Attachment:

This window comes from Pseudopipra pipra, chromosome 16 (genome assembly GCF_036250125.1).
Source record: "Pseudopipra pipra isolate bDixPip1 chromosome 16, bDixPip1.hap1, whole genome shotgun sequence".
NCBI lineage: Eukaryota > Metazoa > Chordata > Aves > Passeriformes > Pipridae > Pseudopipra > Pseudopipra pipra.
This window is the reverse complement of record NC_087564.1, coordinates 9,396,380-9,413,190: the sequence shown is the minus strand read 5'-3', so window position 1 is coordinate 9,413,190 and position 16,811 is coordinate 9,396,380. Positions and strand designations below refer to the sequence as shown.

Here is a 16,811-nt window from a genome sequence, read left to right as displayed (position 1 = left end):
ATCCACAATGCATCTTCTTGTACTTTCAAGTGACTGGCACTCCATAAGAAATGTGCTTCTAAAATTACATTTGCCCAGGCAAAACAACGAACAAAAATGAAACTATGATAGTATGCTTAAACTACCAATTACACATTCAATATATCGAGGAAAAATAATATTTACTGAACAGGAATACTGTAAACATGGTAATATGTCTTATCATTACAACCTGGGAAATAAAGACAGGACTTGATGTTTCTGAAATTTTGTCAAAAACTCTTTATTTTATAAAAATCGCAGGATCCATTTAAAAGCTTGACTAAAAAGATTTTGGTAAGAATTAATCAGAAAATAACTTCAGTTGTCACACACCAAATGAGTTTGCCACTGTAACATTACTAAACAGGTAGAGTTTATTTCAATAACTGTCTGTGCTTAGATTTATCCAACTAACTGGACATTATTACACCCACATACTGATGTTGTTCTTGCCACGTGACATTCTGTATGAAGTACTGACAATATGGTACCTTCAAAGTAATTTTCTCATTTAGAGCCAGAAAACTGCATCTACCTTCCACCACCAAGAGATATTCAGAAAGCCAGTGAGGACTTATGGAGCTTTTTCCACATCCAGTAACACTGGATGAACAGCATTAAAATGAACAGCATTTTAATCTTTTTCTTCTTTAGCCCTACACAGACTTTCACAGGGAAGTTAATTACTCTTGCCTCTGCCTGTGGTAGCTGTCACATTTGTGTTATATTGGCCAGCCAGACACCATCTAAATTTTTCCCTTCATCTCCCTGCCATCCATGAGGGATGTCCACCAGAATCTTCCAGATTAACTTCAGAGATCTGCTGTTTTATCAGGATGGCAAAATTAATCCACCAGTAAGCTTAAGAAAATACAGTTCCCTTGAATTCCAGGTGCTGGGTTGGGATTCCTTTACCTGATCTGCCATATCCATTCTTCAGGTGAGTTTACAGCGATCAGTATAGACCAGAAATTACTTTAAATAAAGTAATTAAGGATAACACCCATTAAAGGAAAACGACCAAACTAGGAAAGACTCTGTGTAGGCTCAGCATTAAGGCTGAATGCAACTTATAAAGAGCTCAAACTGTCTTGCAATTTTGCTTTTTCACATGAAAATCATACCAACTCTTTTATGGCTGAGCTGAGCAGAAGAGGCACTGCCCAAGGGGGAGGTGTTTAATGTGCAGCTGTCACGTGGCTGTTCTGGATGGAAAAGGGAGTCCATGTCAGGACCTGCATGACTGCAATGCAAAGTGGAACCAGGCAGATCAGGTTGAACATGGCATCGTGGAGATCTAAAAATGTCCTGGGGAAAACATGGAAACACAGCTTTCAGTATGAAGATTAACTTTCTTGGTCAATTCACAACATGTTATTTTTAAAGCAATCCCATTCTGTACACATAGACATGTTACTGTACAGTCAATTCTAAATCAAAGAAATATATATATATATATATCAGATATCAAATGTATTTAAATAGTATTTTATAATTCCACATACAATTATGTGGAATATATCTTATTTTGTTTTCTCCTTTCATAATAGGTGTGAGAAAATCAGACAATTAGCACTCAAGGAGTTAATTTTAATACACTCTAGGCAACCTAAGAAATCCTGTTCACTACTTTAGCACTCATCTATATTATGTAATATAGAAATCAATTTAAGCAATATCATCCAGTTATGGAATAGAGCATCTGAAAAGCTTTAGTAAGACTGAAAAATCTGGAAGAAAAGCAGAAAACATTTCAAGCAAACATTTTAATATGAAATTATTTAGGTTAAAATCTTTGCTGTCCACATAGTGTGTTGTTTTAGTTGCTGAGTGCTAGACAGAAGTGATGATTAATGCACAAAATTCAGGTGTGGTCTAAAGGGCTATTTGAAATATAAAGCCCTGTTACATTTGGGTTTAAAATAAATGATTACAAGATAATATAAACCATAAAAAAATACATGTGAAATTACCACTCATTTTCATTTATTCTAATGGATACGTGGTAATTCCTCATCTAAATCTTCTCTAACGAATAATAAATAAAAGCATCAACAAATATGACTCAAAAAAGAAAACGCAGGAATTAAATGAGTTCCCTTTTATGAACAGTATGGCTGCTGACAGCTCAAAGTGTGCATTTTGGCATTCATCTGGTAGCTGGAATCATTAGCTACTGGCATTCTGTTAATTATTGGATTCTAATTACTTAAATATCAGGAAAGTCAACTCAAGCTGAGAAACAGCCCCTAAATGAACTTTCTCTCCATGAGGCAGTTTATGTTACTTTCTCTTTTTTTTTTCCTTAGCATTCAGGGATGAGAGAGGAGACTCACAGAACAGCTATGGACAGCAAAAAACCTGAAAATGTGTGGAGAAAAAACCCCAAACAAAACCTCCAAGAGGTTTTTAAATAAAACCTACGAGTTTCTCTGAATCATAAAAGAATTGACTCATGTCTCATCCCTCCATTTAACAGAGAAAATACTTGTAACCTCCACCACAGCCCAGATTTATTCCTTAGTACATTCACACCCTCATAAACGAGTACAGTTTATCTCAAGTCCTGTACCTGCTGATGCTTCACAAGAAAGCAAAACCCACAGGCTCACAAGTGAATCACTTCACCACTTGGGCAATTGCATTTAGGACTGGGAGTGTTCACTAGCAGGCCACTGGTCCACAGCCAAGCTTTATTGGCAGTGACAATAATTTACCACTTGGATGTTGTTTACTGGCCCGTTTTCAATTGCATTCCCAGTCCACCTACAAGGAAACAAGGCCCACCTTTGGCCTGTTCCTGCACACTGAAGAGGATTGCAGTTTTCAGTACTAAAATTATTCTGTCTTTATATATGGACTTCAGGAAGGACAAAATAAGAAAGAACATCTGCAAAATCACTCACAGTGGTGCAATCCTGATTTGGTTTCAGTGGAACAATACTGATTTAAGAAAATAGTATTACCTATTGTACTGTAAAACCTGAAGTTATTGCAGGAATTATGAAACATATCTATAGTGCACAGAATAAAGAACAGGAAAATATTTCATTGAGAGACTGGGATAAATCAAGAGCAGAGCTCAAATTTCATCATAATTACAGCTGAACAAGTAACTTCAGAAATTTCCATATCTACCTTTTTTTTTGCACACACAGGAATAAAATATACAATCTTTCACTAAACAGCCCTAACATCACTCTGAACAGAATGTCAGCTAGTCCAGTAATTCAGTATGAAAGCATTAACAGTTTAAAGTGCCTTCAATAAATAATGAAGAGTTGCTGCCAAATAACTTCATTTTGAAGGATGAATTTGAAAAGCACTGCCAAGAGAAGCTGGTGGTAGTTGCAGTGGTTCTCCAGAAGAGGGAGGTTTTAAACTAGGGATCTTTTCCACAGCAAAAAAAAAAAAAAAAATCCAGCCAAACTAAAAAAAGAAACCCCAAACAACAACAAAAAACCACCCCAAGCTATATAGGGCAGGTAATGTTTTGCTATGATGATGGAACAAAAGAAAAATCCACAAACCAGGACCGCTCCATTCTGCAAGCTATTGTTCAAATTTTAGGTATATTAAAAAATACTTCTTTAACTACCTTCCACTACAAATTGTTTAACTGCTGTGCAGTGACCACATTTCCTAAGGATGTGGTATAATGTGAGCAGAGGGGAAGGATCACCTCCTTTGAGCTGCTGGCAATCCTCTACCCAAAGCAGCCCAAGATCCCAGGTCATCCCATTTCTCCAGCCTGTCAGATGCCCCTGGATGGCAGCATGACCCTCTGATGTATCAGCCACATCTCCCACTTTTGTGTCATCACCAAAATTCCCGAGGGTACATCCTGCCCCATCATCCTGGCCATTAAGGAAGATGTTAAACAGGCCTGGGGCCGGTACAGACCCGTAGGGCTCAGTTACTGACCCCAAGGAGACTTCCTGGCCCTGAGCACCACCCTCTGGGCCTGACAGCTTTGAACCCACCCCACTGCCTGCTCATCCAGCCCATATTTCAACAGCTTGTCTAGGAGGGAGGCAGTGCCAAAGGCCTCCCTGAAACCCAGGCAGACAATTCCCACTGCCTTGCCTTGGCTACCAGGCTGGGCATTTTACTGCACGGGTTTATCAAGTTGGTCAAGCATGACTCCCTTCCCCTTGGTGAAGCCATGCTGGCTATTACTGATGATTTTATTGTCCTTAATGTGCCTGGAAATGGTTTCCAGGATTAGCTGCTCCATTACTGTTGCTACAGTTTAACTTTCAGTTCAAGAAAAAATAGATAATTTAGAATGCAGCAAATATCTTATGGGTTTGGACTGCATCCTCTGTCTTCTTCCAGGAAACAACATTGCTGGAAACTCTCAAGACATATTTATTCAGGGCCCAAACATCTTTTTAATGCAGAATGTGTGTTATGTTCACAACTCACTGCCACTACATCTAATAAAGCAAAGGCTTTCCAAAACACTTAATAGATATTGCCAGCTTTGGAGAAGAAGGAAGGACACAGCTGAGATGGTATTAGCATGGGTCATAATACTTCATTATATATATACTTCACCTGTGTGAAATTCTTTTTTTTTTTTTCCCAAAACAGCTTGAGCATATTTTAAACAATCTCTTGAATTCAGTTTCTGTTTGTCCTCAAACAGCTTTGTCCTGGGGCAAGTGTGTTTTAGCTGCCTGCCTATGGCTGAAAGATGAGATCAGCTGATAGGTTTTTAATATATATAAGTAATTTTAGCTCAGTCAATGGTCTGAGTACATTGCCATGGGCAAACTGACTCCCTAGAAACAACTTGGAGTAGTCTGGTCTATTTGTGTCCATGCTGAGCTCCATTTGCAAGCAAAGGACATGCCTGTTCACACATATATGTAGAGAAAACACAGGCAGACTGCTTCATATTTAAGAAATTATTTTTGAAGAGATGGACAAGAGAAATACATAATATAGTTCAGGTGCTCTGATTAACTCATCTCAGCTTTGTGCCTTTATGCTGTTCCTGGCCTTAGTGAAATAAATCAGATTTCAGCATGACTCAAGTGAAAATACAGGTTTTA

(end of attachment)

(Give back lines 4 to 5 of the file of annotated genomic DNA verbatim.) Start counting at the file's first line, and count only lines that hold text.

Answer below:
This window is the reverse complement of record NC_087564.1, coordinates 9,396,380-9,413,190: the sequence shown is the minus strand read 5'-3', so window position 1 is coordinate 9,413,190 and position 16,811 is coordinate 9,396,380. Positions and strand designations below refer to the sequence as shown.

Here is a 16,811-nt window from a genome sequence, read left to right as displayed (position 1 = left end):